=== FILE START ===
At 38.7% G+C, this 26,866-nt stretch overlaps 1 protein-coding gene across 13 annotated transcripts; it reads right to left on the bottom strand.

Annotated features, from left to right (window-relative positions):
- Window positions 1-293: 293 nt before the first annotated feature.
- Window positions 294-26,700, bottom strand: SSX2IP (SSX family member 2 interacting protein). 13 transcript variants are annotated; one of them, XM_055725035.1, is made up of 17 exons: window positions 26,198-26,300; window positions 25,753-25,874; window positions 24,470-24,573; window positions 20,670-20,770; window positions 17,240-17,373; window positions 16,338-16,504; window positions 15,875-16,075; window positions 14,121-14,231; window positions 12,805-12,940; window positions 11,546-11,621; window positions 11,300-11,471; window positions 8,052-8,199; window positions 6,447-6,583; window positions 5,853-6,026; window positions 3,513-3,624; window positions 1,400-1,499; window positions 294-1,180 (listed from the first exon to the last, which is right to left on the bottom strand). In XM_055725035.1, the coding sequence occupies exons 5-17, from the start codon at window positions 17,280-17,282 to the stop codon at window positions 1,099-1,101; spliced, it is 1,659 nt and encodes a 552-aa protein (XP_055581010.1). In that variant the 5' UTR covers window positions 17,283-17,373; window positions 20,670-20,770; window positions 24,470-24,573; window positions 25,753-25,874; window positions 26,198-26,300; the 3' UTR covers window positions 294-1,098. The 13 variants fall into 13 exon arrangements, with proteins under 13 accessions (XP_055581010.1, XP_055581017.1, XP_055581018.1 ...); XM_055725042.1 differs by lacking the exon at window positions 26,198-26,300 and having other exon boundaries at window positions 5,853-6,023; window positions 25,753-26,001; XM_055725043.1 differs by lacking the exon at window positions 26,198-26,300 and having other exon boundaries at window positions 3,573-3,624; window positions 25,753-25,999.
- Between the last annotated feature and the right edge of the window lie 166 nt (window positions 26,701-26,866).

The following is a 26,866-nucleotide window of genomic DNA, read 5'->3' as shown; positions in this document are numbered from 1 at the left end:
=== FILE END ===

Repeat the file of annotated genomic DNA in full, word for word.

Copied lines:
At 38.7% G+C, this 26,866-nt stretch overlaps 1 protein-coding gene across 13 annotated transcripts; it reads right to left on the bottom strand.

Annotated features, from left to right (window-relative positions):
- Window positions 1-293: 293 nt before the first annotated feature.
- Window positions 294-26,700, bottom strand: SSX2IP (SSX family member 2 interacting protein). 13 transcript variants are annotated; one of them, XM_055725035.1, is made up of 17 exons: window positions 26,198-26,300; window positions 25,753-25,874; window positions 24,470-24,573; window positions 20,670-20,770; window positions 17,240-17,373; window positions 16,338-16,504; window positions 15,875-16,075; window positions 14,121-14,231; window positions 12,805-12,940; window positions 11,546-11,621; window positions 11,300-11,471; window positions 8,052-8,199; window positions 6,447-6,583; window positions 5,853-6,026; window positions 3,513-3,624; window positions 1,400-1,499; window positions 294-1,180 (listed from the first exon to the last, which is right to left on the bottom strand). In XM_055725035.1, the coding sequence occupies exons 5-17, from the start codon at window positions 17,280-17,282 to the stop codon at window positions 1,099-1,101; spliced, it is 1,659 nt and encodes a 552-aa protein (XP_055581010.1). In that variant the 5' UTR covers window positions 17,283-17,373; window positions 20,670-20,770; window positions 24,470-24,573; window positions 25,753-25,874; window positions 26,198-26,300; the 3' UTR covers window positions 294-1,098. The 13 variants fall into 13 exon arrangements, with proteins under 13 accessions (XP_055581010.1, XP_055581017.1, XP_055581018.1 ...); XM_055725042.1 differs by lacking the exon at window positions 26,198-26,300 and having other exon boundaries at window positions 5,853-6,023; window positions 25,753-26,001; XM_055725043.1 differs by lacking the exon at window positions 26,198-26,300 and having other exon boundaries at window positions 3,573-3,624; window positions 25,753-25,999.
- Between the last annotated feature and the right edge of the window lie 166 nt (window positions 26,701-26,866).

The following is a 26,866-nucleotide window of genomic DNA, read 5'->3' as shown; positions in this document are numbered from 1 at the left end: